Sept. 6, 2016 – The Wisconsin Supreme Court kicked off the 2016-17 term this morning with an oral argument in which the defendant argued that police violated his constitutional rights by entering his garage without a warrant, leading to his arrest.
Before argument began in State v. Weber, Chief Justice Patience Roggensack introduced the newest member of the court, Justice Daniel Kelly. Kelly, a former private practitioner in Waukesha, replaced Justice David Prosser, who retired this summer.
The chief justice also introduced herself and the other five justices on the seven-member court. Then the state proceeded with the first argument of the session.
“This case is not about a bad brake light,” said Assistant Attorney General Nancy Noet. “The only relevance that brake light has is that it gave the deputy lawful authority to command the stop. When Mr. Weber didn’t stop, everything else unfolded.”
A police officer activated emergency lights to stop Richard Weber for a broken brake light. But Weber’s home was approximately 100 yards away, according to the officer.
Weber did not stop. He continued, drove into his driveway and into his garage, which was attached to the house. The officer exited the squad car and asked Weber to come talk.
Weber ignored the request and was headed up the garage steps leading to the doorway into his home. The officer entered the garage, a protected area, and prevented Weber from entering the house. Ultimately, the officer arrested Weber for drunk driving.
Weber challenged the arrest, arguing that the officer violated his Fourth Amendment right against unreasonable searches and seizures by entering the garage without a warrant. The circuit court denied the motion and he pleaded no contest, then appealed.
A state appeals court reversed, concluding that the police officer did not have a justifiable reason to enter the garage without a warrant. The state appealed, arguing that police had probable cause to arrest him for the brake light and for failing to stop.
Justice Shirley Abrahamson asked how much time elapsed between the time the officer activated his emergency lights and the moment Weber pulled into his driveway.
The record did not state, Assistant Attorney General Nancy Noet noted. “But I don’t think it matters,” she said. “You look at the totality of the circumstances and you decide whether the deputy had reason to believe that Mr. Weber was fleeing a traffic stop.”
Then Justice Kelly asked his first question as a sitting justice in oral argument: “Is it your position that it is only fleeing the traffic stop that warranted the seizure?”
Noet said it was “one continuous pursuit” that began when the officer activated the lights and ended when the officer seized Weber. “But as the stop evolves, does that potentially give you greater authority to seize without a warrant?” Kelly asked.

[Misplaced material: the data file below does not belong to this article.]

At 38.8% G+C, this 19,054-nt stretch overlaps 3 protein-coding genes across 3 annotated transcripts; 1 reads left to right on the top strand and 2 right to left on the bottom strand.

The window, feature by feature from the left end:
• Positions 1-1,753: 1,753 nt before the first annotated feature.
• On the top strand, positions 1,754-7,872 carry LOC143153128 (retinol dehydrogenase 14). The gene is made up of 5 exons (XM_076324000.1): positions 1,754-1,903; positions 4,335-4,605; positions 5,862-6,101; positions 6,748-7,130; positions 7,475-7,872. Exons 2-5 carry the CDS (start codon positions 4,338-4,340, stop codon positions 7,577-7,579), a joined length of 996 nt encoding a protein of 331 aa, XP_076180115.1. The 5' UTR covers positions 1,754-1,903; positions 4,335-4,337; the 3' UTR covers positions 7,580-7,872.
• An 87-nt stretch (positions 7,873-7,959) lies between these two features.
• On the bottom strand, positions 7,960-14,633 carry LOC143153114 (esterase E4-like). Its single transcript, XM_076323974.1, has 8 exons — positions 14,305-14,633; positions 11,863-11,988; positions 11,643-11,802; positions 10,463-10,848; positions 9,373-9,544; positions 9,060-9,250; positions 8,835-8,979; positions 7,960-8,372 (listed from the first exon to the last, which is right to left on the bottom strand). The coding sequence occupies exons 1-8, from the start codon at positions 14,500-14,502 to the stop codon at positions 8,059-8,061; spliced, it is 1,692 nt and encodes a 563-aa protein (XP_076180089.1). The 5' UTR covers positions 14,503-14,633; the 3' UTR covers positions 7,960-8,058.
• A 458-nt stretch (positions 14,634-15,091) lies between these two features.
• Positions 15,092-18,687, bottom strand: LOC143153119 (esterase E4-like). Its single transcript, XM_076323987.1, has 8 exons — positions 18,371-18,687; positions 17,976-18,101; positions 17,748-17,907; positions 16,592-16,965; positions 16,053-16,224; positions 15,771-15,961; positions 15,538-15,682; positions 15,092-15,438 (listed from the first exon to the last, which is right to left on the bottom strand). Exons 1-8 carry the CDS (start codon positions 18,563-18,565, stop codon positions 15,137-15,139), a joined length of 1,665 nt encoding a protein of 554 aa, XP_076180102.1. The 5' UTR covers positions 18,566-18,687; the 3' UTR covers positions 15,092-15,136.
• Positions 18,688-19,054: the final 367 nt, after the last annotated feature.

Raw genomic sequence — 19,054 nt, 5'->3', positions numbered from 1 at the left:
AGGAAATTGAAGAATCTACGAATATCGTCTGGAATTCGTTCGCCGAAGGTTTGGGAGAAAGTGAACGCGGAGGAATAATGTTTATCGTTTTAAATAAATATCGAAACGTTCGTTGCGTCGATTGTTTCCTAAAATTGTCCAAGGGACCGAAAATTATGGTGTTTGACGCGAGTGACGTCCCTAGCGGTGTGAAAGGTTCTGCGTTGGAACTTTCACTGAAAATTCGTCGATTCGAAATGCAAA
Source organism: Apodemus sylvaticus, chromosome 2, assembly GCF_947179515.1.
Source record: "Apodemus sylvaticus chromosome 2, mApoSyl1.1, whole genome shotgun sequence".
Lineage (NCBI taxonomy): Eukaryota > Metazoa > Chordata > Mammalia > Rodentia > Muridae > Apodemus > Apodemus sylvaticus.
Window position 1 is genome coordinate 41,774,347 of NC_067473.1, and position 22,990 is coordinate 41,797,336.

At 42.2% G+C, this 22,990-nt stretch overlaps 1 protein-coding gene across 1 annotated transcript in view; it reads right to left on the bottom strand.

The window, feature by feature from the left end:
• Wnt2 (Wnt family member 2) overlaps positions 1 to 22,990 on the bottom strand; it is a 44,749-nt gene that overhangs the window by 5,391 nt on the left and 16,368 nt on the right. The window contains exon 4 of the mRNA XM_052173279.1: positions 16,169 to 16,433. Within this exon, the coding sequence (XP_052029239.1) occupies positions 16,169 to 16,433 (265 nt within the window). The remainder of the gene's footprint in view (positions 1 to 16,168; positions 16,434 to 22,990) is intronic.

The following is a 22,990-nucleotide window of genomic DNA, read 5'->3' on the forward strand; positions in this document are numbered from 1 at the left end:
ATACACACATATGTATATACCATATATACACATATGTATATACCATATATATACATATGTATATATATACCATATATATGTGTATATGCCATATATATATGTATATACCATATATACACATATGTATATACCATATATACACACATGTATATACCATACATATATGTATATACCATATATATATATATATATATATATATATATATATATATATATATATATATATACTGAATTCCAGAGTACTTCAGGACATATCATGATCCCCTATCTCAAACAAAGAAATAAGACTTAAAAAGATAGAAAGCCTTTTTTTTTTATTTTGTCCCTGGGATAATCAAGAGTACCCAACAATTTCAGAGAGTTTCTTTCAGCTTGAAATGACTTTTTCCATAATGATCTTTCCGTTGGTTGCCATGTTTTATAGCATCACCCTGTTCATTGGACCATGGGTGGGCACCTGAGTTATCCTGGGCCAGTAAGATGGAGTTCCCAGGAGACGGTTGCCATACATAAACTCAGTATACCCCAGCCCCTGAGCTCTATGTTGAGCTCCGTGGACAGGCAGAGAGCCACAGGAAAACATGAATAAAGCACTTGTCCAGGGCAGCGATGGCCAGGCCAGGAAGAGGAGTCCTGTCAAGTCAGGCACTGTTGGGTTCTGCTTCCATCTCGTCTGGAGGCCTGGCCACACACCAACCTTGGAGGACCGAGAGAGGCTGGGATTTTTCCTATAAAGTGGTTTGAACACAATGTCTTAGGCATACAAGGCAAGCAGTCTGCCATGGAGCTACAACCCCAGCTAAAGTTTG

“Absolutely,” Noet responded. “At what point did it become appropriate for the officer to seize Weber without a warrant?” Justice Kelly inquired. Noet said the officer had authority once the officer had reasonable cause to believe Weber committed a jailable offense, and Weber committed a jailable offense when he failed to stop on the road.
The state argued for a per se rule that hot or immediate pursuit of a suspect, based on probable cause that the suspect committed a jailable offense, justifies warrantless entry into the home. Under that rule, Noet argued, the officer’s warrantless entry was justified.
“Suspects can’t be encouraged to run from the police and take refuge in a private place,” Noet said.
Public defender Kara Mele, representing Weber, said the only exception to the warrant requirement involves an exigent circumstance. That is, police need a warrant unless they fear for someone’s safety or there is danger that evidence will be destroyed if police wait to get a warrant. Mele said police had no exigent circumstance here.
Justice Abrahamson raised concern that police could turn a non-jailable offense (defective brake light) into a jailable offense (fleeing police) in order to gain entry into constitutionally protected areas even when the alleged “flee” involves a short distance.
Mele agreed. “The officer must point to some facts that demonstrate the driver was actually fleeing,” Mele noted. “Hot pursuit could create an exigency, but the ultimate test is whether there is a compelling need to act and no time to get a warrant.”
Mele said the state is asking for a per se exigency, based on hot or immediate pursuit, that is not permissible under a totality of the circumstances analysis. “When we start limiting the factors a court can consider in assessing reasonableness, we run the risk of insulating constitutional violations from judicial review. This case is a perfect example.”
Although Justice David Prosser is now retired, the parties and the justices invoked a relevant concurrence that he wrote in 2008 regarding home entries in hot pursuit cases.
Prosser had argued, in State v. Sanders, 2008 WI 85, that an “[e]ntry into a home in hot pursuit to arrest a person on probable cause for a jailable criminal offense is a longstanding, common sense exception to the warrant requirement.”